Mechanical Cable Release
Another worthwhile, inexpensive purchase is a mechanical cable release. I purchased a few of these a while back and tested them so you don’t have to. These cables fold up small, weigh almost nothing, and save you having to set the timed shutter release, which resets itself every time the camera is turned off. Plus they look retro, and anything that looks retro is cool.
Next up, the item every camera sales-person on earth will desperately try to sell you. Only problem is, they’re usually trying to sell you filters you probably don’t really need. For long exposure, you want a neutral density filter to slow that shutter speed down. My strategy has been to buy a 10-stop B+W ND 3.0 1,000X filter for every filter thread size I need. I easily could have gotten away with at least two fewer filters, but I have conflicting preferences when it comes to setting up to shoot:
- I dislike fuss during setup. This means transferring filters from one lens to another as seldom as possible.
- I also dislike increasing the size of a lens by leaving a step-up ring on the front of it.
For those without these idiosyncrasies, you can purchase a few step up rings and employ the following filter strategy:
* Denotes step-up ring
I personally pass on the extra coatings for neutral densities. It more than doubles the price. B+W cites “glare reduction and troublesome stray light” as primary reasons for their expensive “MRC” coating. I cite the hood that came with your lens as a much more affordable alternative. Your hood will also protect your filter from scratches, negating the need for that 8th coating. Buy a yourself a Rocket Blower and a soft brush to remove any dust that ends up on your filters.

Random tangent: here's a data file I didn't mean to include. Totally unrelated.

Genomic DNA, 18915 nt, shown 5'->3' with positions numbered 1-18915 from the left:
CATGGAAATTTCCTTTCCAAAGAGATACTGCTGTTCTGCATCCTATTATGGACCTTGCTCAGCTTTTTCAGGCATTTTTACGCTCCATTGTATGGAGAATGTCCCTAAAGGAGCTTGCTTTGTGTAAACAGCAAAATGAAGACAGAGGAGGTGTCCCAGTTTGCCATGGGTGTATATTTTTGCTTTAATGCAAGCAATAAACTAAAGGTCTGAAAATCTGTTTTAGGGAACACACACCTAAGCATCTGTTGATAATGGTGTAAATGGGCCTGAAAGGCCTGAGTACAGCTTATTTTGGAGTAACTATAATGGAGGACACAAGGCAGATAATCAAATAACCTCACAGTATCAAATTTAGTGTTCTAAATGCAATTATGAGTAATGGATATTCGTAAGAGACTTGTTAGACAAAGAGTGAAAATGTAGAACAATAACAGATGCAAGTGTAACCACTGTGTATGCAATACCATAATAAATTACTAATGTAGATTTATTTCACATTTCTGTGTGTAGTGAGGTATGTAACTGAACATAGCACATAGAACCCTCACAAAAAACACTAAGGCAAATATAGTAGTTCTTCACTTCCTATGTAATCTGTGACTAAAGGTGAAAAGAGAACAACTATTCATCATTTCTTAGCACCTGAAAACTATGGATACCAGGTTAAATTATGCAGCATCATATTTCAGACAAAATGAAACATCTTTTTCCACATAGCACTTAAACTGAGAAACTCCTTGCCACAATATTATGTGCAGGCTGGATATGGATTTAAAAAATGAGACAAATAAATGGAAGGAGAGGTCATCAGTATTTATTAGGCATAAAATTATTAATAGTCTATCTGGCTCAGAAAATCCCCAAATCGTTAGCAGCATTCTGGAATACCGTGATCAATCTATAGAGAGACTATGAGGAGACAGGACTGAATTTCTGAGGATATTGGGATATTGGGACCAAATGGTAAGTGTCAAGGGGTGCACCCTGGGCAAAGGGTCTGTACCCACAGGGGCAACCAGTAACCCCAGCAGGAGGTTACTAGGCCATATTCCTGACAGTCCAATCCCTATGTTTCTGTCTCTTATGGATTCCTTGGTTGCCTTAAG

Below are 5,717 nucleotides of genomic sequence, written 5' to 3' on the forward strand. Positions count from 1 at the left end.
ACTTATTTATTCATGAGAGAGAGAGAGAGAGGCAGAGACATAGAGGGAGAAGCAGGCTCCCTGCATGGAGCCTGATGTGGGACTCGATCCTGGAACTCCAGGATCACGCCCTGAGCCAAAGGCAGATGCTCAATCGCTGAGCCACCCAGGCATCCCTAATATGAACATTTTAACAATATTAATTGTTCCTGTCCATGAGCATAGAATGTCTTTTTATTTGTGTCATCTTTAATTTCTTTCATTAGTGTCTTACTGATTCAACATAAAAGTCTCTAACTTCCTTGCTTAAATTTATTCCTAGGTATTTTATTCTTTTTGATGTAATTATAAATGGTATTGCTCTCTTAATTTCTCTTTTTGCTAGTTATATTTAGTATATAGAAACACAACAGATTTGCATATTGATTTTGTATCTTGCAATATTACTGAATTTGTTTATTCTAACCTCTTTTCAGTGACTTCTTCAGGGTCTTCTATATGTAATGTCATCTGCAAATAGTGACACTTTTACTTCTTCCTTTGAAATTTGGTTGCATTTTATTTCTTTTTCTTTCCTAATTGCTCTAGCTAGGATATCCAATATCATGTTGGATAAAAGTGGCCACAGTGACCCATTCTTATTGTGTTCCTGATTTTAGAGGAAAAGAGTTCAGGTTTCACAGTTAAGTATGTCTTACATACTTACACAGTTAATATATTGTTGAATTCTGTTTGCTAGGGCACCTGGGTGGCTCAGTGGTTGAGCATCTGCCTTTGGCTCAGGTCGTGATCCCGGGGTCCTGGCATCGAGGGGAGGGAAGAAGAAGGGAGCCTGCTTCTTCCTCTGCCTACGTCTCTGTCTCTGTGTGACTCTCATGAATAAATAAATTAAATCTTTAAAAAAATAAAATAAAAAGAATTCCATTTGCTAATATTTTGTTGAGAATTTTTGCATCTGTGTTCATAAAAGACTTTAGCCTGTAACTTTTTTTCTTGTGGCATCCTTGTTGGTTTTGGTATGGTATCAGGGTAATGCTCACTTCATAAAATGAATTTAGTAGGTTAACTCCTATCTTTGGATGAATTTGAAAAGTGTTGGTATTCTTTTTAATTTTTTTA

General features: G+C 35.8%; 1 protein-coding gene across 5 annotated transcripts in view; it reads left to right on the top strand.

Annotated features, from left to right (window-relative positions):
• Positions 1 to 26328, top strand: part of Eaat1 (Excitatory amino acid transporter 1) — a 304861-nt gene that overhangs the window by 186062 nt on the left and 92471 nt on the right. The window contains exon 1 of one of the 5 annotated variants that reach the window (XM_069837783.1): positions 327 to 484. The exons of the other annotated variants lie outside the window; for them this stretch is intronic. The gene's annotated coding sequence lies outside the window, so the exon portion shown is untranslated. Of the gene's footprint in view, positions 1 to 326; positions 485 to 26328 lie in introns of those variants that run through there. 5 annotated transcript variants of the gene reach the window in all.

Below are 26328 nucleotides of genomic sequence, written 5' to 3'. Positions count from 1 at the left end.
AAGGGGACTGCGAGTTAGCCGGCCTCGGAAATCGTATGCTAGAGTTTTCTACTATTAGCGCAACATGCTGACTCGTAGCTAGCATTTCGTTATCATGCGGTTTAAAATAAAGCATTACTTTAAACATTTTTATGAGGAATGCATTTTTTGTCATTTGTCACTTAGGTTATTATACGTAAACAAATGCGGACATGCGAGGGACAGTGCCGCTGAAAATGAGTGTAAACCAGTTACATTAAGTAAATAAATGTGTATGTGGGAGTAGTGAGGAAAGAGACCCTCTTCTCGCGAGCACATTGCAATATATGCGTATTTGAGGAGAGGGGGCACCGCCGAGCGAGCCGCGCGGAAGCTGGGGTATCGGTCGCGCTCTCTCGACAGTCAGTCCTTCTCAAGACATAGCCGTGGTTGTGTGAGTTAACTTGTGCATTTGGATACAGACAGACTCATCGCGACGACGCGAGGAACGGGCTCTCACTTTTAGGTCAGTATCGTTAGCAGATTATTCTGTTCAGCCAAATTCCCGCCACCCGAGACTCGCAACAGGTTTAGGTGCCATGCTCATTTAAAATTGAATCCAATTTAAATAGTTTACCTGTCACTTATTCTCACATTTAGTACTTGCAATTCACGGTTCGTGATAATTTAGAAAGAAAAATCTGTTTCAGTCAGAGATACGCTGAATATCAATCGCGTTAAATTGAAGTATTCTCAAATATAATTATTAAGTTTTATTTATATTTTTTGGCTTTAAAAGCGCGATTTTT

Also note that these filters come with a colour cast. The 62mm and 72mm filters I recently received have what B+W refers to as a “warm” colour cast. It’s very warm. Shooting JPEG is possible, but you’ll want to capture a RAF along with a JPEG, just in case.
I’ve been on the brink of purchasing a variable ND too many times to count. At the time, Singh Ray were the only game in town and there were some who called their density claims into question. They’re also very deep filters and very expensive. Hoya and Tiffen make more affordable alternatives, but I still have not pulled the trigger on a variable ND. Here’s why.
It’s pretty rare that I want to shorten my exposure so I’ve gone with the densest of neutral densities, and bought more of them for more flexibility in my focal length. More often than not I’m already pushing a lens to diffraction-laden apertures, not to mention shooting with pretty wide angles with lots of depth of field, so if I need the shutter speed to be quicker, I’m happy to open the lens up a stop.